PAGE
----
Accessibility Issues and strategies for people with learning disabilities

According to the UK Government learning disabilities are defined as having ‘a significantly reduced ability to understand new or complex information, to learn new skills (impaired intelligence), with a reduced ability to cope independently (impaired social functioning), which started before adulthood’.

Learning disabilities can have a wide range of effects depending on the severity of the disability but in terms of digital accessibility people with learning disabilities can have:

  • Difficulty reading and writing
  • Difficulty understanding complicated information
  • Difficulty with memory
  • Communication difficulties

Although as stated previously the terms ‘Learning Difficulty’ and ‘Learning Disability’ tend to be used interchangeably they are different conditions. Learning difficulties may affect only one activity (eg reading and writing) with no other impairment of intellect.  Learning disabilities. on the other hand, will have a more wide ranging affect on many activities and will affect intellect. People with learning disabilities can also have learning difficulties. We will now look at some of the issues people with learning disabilities face accessing digital information and the strategies which can help mitigate these issues.

  • Reading and writing. Screen Readers are a useful tool for people with learning disabilities who may have difficulty reading text on a screen and can find them helpful when typing their own text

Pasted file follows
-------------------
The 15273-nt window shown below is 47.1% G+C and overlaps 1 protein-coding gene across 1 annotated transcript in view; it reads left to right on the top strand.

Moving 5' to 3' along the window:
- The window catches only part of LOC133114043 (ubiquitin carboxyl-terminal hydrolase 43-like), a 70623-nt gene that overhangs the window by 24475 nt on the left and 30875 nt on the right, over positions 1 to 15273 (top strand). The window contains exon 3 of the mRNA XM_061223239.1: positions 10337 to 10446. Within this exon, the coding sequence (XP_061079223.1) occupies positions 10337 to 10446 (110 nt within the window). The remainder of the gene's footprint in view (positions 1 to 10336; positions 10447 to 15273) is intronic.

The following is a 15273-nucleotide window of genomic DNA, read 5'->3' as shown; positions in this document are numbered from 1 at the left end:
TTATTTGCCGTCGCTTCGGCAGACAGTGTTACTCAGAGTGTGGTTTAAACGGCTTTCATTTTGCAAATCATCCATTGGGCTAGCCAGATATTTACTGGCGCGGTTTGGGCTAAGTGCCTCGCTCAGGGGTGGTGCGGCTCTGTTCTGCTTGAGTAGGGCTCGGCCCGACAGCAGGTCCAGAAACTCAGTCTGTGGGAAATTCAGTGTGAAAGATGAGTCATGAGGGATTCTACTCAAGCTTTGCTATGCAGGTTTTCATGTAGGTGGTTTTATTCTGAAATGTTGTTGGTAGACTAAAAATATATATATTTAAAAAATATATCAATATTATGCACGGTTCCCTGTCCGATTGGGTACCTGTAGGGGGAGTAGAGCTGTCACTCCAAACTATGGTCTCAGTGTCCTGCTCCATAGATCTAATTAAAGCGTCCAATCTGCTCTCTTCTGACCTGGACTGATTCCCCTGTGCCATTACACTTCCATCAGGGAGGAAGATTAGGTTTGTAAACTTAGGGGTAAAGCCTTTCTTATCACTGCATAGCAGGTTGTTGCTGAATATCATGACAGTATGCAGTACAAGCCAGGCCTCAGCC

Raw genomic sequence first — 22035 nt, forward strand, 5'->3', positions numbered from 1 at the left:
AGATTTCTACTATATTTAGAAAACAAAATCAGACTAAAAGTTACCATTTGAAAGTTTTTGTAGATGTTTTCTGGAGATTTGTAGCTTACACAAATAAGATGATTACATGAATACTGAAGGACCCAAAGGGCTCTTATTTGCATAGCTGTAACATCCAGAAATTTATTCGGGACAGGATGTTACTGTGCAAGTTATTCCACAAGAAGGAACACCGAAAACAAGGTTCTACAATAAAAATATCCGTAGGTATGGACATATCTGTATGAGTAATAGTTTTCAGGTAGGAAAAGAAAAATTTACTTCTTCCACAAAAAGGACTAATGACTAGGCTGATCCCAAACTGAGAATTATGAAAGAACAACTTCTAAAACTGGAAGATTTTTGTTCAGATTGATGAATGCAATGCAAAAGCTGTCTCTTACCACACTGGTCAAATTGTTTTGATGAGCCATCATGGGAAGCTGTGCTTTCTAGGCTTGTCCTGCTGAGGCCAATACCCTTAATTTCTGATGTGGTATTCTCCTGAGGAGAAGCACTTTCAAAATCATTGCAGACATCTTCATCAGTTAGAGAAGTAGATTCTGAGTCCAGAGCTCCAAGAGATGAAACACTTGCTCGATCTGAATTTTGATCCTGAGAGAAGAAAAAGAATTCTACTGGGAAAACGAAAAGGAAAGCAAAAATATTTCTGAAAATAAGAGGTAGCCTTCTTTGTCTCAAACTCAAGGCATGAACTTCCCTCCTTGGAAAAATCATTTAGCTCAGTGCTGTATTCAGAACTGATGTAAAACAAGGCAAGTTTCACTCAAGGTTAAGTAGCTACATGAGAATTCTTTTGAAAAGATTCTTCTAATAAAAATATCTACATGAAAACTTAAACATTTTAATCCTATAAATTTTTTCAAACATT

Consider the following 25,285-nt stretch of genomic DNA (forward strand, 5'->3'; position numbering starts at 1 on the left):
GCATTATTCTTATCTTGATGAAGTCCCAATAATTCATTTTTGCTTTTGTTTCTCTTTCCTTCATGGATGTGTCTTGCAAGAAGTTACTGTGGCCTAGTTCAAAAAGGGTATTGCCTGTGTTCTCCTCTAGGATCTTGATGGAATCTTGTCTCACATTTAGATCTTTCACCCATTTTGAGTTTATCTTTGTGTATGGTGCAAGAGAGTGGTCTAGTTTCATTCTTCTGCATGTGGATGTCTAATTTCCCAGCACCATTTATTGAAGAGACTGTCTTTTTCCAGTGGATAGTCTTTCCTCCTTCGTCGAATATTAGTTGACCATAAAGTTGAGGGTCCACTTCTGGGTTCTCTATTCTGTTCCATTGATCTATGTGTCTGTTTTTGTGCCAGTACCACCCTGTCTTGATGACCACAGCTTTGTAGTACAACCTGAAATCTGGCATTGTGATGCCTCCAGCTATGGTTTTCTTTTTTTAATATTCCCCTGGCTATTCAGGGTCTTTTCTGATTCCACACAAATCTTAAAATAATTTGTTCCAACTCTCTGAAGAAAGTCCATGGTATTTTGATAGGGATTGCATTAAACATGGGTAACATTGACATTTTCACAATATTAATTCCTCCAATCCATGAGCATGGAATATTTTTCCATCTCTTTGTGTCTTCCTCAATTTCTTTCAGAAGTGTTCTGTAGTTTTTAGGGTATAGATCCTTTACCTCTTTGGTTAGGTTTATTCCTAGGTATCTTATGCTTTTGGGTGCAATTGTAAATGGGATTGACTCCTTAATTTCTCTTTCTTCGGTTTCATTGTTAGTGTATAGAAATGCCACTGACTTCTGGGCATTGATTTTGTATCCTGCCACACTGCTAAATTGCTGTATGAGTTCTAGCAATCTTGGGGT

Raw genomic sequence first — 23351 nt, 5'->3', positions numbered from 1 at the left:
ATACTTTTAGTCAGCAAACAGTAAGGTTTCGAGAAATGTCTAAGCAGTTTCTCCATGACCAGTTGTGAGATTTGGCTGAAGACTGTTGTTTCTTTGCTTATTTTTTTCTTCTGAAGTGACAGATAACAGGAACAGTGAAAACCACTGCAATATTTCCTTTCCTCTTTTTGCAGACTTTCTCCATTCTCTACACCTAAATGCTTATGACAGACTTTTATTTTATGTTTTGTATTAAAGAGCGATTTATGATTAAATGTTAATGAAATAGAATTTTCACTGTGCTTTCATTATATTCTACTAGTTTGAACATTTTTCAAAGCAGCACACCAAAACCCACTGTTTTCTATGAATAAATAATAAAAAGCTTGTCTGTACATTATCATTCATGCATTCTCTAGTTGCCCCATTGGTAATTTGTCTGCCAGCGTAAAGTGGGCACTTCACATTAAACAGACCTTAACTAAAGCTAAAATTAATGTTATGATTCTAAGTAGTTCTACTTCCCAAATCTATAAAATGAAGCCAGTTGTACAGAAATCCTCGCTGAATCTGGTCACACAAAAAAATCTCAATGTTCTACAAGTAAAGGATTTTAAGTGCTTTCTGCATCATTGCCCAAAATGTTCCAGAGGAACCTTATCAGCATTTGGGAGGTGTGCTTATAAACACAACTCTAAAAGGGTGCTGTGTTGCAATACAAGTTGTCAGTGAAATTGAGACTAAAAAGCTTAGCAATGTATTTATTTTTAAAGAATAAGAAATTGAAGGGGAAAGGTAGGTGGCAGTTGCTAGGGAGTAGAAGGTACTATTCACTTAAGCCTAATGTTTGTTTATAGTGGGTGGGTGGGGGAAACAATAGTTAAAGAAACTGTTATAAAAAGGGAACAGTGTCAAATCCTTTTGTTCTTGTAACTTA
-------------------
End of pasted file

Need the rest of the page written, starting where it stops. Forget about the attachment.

• Complex writing style. Information which is complex or written in an oblique style (sarcasm, satire, overly jargony etc) can prove challenging for people with learning disabilities.  One common strategy is to employ a system called Easy Read when you are writing online content or documents.  Easy Read is a writing style where you break down your text content into short, simple sentences along with descriptive pictures at the left.  It looks like this. 

Image shows an example of an easy read document with 2 images depicting people talking alongside text which explains that a survey is being done

  • Easy Read documents can be made from your original documents by organisations such as Disability Equality Scotland.  Disability Equality Scotland also run training courses in how to produce your own Easy Read documents.  There will be a link to them in the Additional Resources page at the end of this training.  If Easy Read is not an option then content providers may consider keeping sentences short and simple and kept as jargon free as possible. alternatively content providers could produce different versions of their content with one version being simple text.


  • Complex menu systems. Menu systems on websites and apps could also be kept as simple and linear as possible making it easier for everyone to navigate their way through a website to the information they need.


  • Cluttered pages. People with learning difficulties may also have issues understanding online content which is busy and cluttered with lots of things and colours on the page.  Content providers should use simple clear design when producing content.


  • Decorative text.  Text should also follow the accessible formatting explained earlier in the Visual impairment section to make it easier to read.